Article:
Treon Harris went 12-24 through the air for 158 yards, no touchdowns and one interception. However, Florida coach Jim McElwain pointed to protection issues after the game as an important reason Harris was inaccurate.
The offensive line was porous on Saturday, struggling to open holes in the running game or protect when Harris dropped back. McElwain, a former quarterback during his playing days, understands what comes with the position. When the offense is rolling, the quarterback gets all of the praise. When the offense struggles, the quarterback gets all of the blame.
“The thing that everyone needs to know, this is the beauty when you are the quarterback -- it's everything, 'you're the greatest, or you're the issue of the world.' What they don't understand is that there is 10 other guys out there on every given play, hopefully,” McElwain said. “But there's 10 other guys who are responsible to do their job. And if you don't do your job, the guy who usually gets all the criticism, is (the quarterback).
“Now we signed up to do that, and that's cool, that's part of it. But I think the understanding is the importance of what everybody else is doing around him. We've got to get better in some of those spots as well."
Just as the blame wasn’t completely on Harris, it also wasn’t completely on the offensive line. The sophomore quarterback lost a fumble and threw an interception during the game, and he also missed multiple open throws when the offensive line was able to protect.
"He's done some really good things and he's done some things that he'll continue to need to work on,” McElwain said. “The one thing I will say about him is he's doing some things to help us win ballgames as well. This was the first game all year really where we were on the downside of the turnover part. And yet, to win a game with four turnovers, that stuff doesn't happen. You got to have a little resolve. I think our guys did that. It's a work in progress.”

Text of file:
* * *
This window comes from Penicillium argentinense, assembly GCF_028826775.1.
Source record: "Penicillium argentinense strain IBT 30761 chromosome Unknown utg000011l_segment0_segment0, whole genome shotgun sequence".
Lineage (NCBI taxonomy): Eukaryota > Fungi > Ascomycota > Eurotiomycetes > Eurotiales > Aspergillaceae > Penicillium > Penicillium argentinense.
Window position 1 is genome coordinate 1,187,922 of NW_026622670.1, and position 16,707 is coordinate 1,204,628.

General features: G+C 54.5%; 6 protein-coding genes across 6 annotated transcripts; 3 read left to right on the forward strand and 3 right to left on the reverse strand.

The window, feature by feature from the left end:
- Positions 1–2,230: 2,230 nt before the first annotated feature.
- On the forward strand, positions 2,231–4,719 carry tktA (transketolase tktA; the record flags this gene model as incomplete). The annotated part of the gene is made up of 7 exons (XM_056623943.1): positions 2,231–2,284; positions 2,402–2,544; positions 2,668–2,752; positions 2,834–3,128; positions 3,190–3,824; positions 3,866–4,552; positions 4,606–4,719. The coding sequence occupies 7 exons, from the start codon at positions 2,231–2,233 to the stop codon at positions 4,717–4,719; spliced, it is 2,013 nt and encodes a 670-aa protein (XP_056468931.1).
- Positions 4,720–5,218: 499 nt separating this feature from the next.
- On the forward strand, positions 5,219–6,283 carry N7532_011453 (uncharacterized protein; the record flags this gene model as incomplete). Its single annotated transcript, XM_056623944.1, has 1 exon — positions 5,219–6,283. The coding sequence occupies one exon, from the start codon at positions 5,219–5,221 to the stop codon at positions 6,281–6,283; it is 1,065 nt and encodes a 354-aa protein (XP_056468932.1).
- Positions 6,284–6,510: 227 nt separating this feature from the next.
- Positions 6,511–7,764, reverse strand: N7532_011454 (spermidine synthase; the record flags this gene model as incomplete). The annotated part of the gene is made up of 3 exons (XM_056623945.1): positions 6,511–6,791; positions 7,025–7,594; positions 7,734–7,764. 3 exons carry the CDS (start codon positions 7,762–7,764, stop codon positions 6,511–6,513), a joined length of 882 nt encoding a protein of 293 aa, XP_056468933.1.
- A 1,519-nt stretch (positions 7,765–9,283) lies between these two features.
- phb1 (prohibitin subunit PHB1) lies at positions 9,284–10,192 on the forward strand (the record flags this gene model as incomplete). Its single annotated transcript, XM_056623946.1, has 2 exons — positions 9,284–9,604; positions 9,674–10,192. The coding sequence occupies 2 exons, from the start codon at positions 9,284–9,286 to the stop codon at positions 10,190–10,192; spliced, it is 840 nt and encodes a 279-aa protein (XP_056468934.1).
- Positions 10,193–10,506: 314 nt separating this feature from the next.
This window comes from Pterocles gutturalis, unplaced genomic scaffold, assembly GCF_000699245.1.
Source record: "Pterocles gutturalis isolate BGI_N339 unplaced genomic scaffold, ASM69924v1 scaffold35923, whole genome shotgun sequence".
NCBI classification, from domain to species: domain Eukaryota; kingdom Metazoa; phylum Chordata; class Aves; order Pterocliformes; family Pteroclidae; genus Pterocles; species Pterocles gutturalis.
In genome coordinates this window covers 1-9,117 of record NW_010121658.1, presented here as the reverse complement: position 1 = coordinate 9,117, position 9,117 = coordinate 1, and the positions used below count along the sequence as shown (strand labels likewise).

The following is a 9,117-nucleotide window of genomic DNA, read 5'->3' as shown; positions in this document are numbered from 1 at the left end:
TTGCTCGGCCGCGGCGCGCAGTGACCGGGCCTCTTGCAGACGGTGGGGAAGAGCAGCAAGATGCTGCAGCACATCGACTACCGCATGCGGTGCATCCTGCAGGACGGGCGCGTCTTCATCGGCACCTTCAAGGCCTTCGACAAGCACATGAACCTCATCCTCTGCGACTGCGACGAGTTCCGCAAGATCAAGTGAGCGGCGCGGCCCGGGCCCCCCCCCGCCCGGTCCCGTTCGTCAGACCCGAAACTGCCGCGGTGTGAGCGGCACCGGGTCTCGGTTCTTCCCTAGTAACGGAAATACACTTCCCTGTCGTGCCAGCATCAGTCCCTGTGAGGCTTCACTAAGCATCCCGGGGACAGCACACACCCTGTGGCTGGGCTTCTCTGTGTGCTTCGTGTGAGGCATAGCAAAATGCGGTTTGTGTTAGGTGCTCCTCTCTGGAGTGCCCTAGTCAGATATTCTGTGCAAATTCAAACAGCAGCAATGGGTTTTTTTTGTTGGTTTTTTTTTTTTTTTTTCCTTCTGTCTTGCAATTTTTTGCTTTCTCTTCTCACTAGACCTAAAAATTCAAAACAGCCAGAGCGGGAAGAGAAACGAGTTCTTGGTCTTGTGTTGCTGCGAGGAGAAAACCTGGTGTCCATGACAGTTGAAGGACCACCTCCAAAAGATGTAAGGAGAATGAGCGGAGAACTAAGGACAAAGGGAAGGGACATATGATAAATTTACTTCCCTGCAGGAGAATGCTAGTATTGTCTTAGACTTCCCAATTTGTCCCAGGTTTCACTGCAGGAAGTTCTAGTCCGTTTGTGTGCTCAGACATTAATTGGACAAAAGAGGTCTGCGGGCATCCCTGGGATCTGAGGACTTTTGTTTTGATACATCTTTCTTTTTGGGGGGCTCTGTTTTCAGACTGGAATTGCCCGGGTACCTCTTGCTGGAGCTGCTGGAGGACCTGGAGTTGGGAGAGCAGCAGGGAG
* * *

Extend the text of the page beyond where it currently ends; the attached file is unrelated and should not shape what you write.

HARDIN BUILDING CONFIDENCE
McElwain is hoping Saturday’s 43-yard game-winning field goal will help Austin Hardin reach his potential. Watch him handle kickoffs and the potential is hard to miss. He has a strong leg, consistently booming the ball through the end zone. But when he has lined up for field goals, Hardin struggles.
“I think your confidence is just like you’re a shooter and you make that shot and you feel pretty good about the next one,” McElwain said. “Now it’s just continue to work through that process. He was going to kick the deep ones and (walk-on Neil MacInnes) was going to kick the short ones. He’s done a great job kicking off, obviously. That’s been a weapon for us. We just got to continue to do that.”
WORKING WITH ROBINSON
McElwain said that receiver Demarcus Robinson has come “farther than anyone” on the football team since the new staff showed up in Gainesville. That may not show up in the statistics as he’s on pace for fewer receiving yards than last season, but McElwain is happy with his attitude and love for practicing.
“He played his tail off in that game, and it showed. I guess the greatest thing is he’s seeing he can. But really, it’s his choice. As I’ve told all the (NFL) scouts, this guy has come farther than any guy in our program, and I’m proud of him.”
CHATTING WITH SPURRIER
McElwain has spoken “a couple times” with Steve Spurrier since the legendary coach stepped down at South Carolina. Spurrier said on Monday that he won’t be present for Saturday’s game in Columbia, instead electing to stay away and let the interim staff run its program.
The former Florida coach called McElwain to congratulate him when the Gators beat -- of course -- Georgia.
“That means a lot,” McElwain said. “It did. I enjoyed it. I look forward to this getting out of the way and then where I get in and really pick his brain. That guy's a Gator, man."